Under 30s are most susceptible to dangerous ‘buy now, pay later’ schemes - what you need to know
Firms that offer ‘buy now, pay later’ finance options should be fully regulated to help better protect shoppers, consumer watchdog Which? has warned.
Nearly a quarter of shoppers who went through buy now, pay later services say they spent more than they planned, thanks to the easy to access credit products encouraging impulse buying.
One in 10 buy now, pay later customers incurred late charges
Which? revealed that around one in 10 buy now pay later users incurred late charges while using the services.
Buy now, pay later (BNPL) services have seen a dramatic rise in the UK over the last five years.
Klarna is the leading BNPL firm in the country, and others include ClearPay and LayBuy. All services allow users to make purchases through affiliated websites and pay later, with the selling point being the charge no fees or interest.
Mr Lewis urged, “It is absolutely the fastest-growing form of credit and it is targeted at the under-30s. And if you forgive me, most policymakers are not under 30 and it has gone under the radar.”
Accidental BNPL purchases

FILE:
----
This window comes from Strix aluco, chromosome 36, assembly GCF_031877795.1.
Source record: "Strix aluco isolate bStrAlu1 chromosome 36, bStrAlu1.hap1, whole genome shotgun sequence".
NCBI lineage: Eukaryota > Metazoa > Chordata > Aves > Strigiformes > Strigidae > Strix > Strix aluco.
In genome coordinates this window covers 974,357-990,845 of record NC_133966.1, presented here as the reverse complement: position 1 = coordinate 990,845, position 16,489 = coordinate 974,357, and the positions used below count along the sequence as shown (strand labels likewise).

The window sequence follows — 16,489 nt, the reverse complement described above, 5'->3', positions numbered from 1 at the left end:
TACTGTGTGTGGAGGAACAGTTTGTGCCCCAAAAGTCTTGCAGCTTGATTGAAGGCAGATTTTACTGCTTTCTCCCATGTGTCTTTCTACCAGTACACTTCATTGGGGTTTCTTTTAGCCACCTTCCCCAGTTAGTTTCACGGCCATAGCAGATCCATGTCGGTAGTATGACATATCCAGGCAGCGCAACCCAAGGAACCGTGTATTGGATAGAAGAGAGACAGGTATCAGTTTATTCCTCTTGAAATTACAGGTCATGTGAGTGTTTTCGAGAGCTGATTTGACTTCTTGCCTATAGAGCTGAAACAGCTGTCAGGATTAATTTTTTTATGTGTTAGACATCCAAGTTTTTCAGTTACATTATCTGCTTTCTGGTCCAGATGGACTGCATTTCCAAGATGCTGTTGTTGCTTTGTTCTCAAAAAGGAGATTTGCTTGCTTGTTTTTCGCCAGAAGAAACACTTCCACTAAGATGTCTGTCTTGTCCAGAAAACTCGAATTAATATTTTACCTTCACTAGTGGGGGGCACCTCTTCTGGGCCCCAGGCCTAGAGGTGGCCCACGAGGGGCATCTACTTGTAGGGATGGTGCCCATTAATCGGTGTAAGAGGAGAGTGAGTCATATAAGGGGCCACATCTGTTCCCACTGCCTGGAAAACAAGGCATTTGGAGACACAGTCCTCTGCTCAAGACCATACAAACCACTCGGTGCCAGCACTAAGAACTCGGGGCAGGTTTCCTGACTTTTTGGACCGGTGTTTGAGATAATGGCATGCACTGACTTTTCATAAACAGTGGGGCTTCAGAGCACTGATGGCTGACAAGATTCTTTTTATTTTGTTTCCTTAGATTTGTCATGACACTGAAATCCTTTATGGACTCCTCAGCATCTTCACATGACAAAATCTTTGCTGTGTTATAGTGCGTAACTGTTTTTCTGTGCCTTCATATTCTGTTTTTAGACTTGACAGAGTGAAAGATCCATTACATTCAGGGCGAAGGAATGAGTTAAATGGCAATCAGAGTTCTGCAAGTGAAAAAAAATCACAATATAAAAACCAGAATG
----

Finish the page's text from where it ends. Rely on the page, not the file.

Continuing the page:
A survey, conducted by Which? In October 2020, found that 26 per cent of BNPL users hadn’t intended on using BNPL until it appeared at the checkout.
Meanwhile, the survey also revealed that 13 per cent of BNPL users said they had accidentally used the service because it was selected as the default payment option at the checkout of the website.
Which? has warned that because BNPL is a form of credit that can push people into debt, its worrying that many users are using the services so impulsively and unintentionally.
Pushy advertisements to lure in users
Research by Which? also showed that BNPL advertising was featured heavily on retailers websites.
Looking at 80 BNPL partner retailers, the watchdog discovered that BNPL adverts were taking up as much as 80 per cent of the screen, with fashion websites the most likely candidates for the promoted adverts.
In 2017, Klarna commissioned a study with the University of Reading into online shopping behaviour. The report, intended for partner retailers, explains how to persuade shoppers to make “emotional” purchases instead of “logical” ones.
“The less the customer is required to think about inputting data, the more likely they are to make a purchase without too much consideration,” the researchers concluded.